Every December, Dunlop holds the Annual Tyre Test at Daytona Motor Speedway. Everybody that uses Dunlop shows up and works with the newest latest and greatest from Dunlop. Factory teams and privateers. New bikes in plain clothes, test mules and young hot shots hoping to impress the factory teams, a big event in American roadracing. This year was a little short on participants. Kawasaki decided they didn't like the new rules and decided to boycott the event, Honda and Suzuki went along. Only Yamaha committed to the event. Recently I had spoken with a representative from Yamaha and he was a little concerned that Yamaha had stuck their neck out pretty far. Eventually Honda decided to go. But...Honda factory pilots Miguel Duhamel and Neil Hodgson didn't have contracts for the 2009 season, Erion Honda Superbike rider Jake Zemke was there riding with a 'Gentleman's agreement'. Weird huh?

A week later Honda announced that they were pulling out of AMA Pro Racing for the 2009 season! Honda cited economics. They said they would continue support of the Erion Racing and Corona Racing teams, but as a factory team they would not be racing. Do you really believe that 'Global Economics' is the reason Honda has pulled out? I don't. I think it is an easy way make a statement, to thumb their nose at AMA Pro Racing.

Tuesday, December 09, 2008

Let the show begin

This blog-post is being powered by ZZ-Top today. And... Marshall Crenshaw, Cream, The Kinks, John Hiatt...I believe all of them are bikers at heart. This kind of work environment drives my wife crazy but it works for me.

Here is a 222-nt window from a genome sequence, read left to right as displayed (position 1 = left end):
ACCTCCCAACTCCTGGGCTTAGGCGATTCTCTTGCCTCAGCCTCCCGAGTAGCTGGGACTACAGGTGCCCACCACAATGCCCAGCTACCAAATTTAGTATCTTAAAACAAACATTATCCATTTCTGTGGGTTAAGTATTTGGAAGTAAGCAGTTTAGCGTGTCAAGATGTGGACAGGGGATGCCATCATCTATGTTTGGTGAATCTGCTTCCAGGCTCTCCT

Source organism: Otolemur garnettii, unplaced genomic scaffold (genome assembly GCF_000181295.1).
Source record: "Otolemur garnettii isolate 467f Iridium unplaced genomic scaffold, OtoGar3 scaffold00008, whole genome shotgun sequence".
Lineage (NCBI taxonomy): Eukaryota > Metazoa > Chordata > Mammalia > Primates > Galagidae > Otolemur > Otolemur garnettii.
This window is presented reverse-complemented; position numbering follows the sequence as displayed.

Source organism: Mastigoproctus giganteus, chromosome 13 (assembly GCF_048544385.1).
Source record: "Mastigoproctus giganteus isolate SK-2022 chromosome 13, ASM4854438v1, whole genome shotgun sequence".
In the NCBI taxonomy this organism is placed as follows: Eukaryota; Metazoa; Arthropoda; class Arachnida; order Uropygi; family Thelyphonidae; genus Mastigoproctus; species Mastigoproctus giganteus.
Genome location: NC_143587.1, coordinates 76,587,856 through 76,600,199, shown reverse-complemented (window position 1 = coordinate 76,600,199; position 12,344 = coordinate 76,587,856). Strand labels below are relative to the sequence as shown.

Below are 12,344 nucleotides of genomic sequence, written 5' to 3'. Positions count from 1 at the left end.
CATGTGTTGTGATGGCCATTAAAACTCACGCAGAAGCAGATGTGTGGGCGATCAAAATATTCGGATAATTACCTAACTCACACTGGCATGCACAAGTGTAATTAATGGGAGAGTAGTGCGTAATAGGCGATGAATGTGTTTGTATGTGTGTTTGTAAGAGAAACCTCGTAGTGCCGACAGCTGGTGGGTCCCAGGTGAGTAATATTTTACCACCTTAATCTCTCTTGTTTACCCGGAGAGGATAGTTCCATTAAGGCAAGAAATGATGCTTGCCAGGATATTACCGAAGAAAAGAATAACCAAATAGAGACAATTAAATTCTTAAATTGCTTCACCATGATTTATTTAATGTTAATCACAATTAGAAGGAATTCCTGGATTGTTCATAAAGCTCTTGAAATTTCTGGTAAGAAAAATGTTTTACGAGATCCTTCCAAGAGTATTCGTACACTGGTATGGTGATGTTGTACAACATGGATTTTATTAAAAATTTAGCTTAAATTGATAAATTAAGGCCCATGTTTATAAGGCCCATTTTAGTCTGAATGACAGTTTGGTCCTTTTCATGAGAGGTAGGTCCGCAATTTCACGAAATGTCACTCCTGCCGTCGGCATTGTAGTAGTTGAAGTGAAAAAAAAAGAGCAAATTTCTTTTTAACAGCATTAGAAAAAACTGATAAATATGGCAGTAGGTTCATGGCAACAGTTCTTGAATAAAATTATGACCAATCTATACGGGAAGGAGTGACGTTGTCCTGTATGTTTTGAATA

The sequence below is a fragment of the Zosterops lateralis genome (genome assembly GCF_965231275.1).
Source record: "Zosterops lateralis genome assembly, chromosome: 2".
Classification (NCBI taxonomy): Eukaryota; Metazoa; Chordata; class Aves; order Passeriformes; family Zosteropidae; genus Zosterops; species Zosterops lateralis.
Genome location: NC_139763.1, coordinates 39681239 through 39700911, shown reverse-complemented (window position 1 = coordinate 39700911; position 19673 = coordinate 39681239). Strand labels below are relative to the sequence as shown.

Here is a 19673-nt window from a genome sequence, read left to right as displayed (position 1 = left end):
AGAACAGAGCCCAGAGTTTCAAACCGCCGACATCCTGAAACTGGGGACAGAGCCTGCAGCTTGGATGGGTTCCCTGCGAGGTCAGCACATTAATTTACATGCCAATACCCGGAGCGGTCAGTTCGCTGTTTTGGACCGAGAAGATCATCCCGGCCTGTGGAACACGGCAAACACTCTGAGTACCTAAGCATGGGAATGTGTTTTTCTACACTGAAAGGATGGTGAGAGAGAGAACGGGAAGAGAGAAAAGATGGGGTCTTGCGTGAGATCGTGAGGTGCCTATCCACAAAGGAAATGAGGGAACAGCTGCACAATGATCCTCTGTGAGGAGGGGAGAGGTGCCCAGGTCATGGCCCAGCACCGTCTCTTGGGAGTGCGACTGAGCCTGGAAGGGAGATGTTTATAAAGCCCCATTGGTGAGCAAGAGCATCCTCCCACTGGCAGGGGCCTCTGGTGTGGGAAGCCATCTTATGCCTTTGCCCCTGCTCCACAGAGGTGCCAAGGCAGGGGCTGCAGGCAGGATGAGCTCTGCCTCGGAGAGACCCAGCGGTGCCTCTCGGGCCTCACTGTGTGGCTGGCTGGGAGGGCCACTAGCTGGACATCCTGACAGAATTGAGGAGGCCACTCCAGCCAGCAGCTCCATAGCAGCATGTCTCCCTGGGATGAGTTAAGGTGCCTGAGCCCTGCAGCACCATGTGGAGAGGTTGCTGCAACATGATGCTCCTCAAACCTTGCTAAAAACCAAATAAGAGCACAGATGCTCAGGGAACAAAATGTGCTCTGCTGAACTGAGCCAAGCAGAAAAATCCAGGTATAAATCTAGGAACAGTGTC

This last weekend was the Cycle World International Motorcycle Show in Long Beach. I love going to the show..whether for work or fun. I always run into friends,
see the new bikes and all the goodies I would love to have. This is when my credit card is taken away from me before I go. Wives..spoilsports that they are.

Friday morning is the start of Media Day at the show. Even though Long Beach is not the first show of the season, a lot of new bikes are unveiled there. The logic is simple..Southern California is the main market and this is where the magazines are located..gotta have press coverage you know. That's why The MotoWorld is here.

My good friend Michael and I survived the L.A traffic and arrived at the show looking forward to some good interviews, checking out all the newest,latest and greatest in the motorcycle world, seeing old friends, meeting and talking with people who you know their names,their writing, but not their faces, and making new friends.

Between Michael and I, our day was full with interviews, photo's and the basic media circus. Can't complain at all. The new Harley XR1200, some very cool Cafe Racer's from roadracer turned custom bike builder Roland Sands some vintage Cafe Racers from local guys...I need to blame my friend Erik for my newly rediscovered love of this genre of bikes...remember he and I have a contest for building the coolest Cafe Racer out of a Honda 350...there was a really neat little Honda 160 all cafe'd out a couple of beautiful Guzzi's and a waaaay trick CB750.

All in all a great day...but, I have to say, even though there are a lot of technical improvements in new motorcycles, they all look the same, feel the same and...well, I don't know...for me the show was more about the people. Industry types and regular riders. I guess that really is the essence of motorcycling, the people that ride.
So today, go out and ride your motorcycle...cruiser,sportbike,cafe racer or scooter, just go ride.

Sunday, November 30, 2008

So much little time